The most interesting and least understood part of a fuel’s properties is the octane quality or number.
Some readers, including Noel Dennis, were confused when I made the statement in a recent column that 100LL is actually 100/130 (The definition of insanity: Finding a solution for 100LL requires looking at the facts, Sept. 7 issue).
Own an antique engine?
In my last column I berated the author of a letter to the editor about a simple solution to the unleaded fuel crisis (The definition of insanity, Sept. 7 issue).
In the Aug. 10 issue of GANews there was a letter to the editor in response to my article on unleaded avgas and the insanity of developing a marketable product (Unleaded avgas: You’d have to be insane to try to develop it, June 6 issue). The letter stated “”What’s to develop? Leave out the lead and 100LL automatically becomes 95UL. Since virtually the entire GA fleet is already technically capable of running on 93-octane car gas, why would that be insane?””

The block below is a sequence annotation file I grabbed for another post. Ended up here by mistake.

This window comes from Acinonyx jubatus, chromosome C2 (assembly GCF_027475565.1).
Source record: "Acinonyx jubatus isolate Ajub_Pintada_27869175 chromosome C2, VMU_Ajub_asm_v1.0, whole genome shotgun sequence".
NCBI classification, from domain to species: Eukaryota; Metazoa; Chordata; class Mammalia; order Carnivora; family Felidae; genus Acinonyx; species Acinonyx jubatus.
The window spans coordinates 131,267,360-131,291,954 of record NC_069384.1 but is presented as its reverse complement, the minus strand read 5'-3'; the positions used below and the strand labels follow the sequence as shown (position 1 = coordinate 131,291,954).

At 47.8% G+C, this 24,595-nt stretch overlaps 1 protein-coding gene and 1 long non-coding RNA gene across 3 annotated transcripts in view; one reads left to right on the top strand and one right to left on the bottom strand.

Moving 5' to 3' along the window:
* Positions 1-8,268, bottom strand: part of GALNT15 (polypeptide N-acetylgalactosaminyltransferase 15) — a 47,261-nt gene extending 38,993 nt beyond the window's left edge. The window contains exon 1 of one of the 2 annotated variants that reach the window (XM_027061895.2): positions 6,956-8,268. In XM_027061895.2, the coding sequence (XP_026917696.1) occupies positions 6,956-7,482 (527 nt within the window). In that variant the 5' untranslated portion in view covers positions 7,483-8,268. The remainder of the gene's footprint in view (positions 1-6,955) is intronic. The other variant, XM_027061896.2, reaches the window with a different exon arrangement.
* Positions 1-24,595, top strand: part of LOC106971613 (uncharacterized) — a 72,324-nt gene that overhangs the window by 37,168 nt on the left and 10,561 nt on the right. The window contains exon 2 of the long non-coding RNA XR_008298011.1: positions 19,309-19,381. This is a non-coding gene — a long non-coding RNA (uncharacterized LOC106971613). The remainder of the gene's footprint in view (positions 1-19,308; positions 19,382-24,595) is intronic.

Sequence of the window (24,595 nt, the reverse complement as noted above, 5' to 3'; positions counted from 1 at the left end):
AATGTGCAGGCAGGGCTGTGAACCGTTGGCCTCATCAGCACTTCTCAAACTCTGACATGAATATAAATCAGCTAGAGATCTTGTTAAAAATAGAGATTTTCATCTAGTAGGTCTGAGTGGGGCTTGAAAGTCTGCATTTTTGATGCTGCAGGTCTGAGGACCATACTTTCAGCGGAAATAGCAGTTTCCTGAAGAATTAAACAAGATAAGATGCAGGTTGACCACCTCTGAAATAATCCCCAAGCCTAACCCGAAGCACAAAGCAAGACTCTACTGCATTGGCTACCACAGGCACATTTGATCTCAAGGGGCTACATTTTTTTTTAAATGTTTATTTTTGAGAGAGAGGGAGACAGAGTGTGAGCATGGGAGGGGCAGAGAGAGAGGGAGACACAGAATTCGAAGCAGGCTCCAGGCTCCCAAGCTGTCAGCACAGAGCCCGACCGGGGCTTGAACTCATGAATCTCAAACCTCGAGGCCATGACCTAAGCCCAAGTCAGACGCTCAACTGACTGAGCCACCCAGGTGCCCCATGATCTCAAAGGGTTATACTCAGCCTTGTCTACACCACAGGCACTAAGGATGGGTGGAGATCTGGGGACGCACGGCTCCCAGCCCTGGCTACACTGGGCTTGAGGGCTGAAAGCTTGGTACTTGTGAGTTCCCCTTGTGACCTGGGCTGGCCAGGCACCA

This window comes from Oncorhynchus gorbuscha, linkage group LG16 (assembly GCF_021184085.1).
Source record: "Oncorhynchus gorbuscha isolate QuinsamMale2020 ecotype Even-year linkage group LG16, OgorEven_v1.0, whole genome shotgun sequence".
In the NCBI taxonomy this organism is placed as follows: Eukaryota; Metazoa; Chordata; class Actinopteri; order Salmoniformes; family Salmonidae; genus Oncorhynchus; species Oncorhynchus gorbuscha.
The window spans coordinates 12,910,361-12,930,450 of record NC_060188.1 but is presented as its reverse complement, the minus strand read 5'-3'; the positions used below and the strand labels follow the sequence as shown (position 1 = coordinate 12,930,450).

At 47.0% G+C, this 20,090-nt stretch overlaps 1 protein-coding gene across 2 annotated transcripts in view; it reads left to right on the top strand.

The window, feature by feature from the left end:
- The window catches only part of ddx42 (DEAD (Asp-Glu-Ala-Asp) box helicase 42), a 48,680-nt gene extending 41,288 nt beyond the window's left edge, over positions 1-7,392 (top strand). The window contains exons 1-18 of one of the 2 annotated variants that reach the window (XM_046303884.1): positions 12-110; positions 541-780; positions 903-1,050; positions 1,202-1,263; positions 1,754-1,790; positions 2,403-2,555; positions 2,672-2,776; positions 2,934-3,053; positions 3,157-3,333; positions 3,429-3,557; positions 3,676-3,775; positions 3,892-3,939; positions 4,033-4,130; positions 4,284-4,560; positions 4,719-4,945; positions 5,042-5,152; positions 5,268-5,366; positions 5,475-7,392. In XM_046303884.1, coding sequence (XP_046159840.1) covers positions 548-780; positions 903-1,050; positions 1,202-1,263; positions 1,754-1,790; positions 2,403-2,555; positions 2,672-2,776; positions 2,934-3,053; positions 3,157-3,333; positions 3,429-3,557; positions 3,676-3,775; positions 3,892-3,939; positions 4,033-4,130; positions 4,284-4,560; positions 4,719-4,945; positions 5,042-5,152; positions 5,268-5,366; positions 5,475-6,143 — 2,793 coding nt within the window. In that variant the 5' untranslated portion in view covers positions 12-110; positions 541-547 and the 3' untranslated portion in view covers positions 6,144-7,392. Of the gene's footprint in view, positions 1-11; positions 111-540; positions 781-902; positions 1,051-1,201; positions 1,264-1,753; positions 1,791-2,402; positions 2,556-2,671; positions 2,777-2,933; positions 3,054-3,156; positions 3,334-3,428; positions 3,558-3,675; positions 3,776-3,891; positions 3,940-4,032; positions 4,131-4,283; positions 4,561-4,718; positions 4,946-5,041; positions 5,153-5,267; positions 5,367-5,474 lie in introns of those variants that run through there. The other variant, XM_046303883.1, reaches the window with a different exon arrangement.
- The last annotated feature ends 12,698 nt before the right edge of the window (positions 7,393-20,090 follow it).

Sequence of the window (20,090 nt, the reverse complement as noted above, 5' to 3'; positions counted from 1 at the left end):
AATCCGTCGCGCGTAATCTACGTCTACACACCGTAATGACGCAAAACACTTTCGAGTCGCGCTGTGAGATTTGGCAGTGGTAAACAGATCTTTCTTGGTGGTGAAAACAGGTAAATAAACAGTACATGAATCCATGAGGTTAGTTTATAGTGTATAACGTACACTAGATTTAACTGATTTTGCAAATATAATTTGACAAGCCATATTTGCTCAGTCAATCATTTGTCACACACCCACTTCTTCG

Dan Mooney, who has several round engine aircraft and a Skybolt with a Lycoming IO360A1B engine, has a question: Can he use oil from a drum of Phillips 25W-60 that he has for his round engines in his Skybolt? He concludes with, “”It gets pretty hot around Tulsa, Okla., in the summer.””
In my last column, Unleaded avgas: You’d have to be insane to try to develop it (June 22 issue), I discussed the downside to the proposed lead phase out for aircraft piston engine fuels. But, like most things in life, there’s also a positive side to the issue.
I received numerous comments about my recent article on the bonehead editorial in another magazine that called for the removal of brain-dumbing lead from avgas (Misguided public opinion could end avgas, April 20 issue). One of the notes was from a Dr. Lyons concerning the futility of trying to replace leaded avgas. He also pointed out that the EPA is considering reintroducing lead in auto gas.
Jerry Quint of California, part owner of an aircraft with a Jabiru engine, wonders how to go about finding auto fuel that does not contain alcohol. He also wonders how to be sure that the fuel is alcohol free.
I recently received an e-mail from a gentleman who has an O-235 Lycoming and was experiencing a slight miss under some load conditions. He went on to describe all of the work he had done on the engine and yet the engine continued to miss under the same conditions. I gave the owner some suggestions on what to check, then sent the note to my good friend Paul McBride to get his expert opinion.